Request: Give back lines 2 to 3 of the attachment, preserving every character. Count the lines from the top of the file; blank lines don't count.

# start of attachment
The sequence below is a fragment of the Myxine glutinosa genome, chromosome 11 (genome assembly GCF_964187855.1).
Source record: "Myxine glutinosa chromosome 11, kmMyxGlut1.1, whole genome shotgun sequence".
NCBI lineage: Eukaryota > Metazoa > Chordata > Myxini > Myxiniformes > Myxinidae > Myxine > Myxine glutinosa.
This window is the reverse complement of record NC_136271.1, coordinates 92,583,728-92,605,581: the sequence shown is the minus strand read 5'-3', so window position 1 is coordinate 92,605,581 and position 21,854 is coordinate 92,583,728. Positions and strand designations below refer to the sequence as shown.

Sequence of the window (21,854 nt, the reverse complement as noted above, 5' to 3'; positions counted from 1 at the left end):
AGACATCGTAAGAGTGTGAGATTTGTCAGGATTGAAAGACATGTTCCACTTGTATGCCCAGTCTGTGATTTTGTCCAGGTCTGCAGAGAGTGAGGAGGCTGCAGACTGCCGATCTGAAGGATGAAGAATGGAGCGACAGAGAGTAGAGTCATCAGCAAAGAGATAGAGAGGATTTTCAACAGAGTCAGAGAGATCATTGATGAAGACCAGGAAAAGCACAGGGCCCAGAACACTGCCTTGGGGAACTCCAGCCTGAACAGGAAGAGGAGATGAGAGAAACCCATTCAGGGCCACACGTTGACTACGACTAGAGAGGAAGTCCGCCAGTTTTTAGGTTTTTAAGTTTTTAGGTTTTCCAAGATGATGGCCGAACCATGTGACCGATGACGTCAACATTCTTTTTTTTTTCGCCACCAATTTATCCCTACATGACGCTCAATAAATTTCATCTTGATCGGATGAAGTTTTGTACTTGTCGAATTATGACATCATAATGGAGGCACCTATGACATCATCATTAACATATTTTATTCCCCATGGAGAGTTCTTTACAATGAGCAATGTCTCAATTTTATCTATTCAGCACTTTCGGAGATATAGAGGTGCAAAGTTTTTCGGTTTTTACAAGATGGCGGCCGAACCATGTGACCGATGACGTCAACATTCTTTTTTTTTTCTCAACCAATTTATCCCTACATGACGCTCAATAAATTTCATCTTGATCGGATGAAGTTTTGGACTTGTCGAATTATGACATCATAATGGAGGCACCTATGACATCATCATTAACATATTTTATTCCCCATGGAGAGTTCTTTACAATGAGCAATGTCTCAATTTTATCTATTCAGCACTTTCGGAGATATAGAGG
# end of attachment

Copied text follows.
Source record: "Myxine glutinosa chromosome 11, kmMyxGlut1.1, whole genome shotgun sequence".
NCBI lineage: Eukaryota > Metazoa > Chordata > Myxini > Myxiniformes > Myxinidae > Myxine > Myxine glutinosa.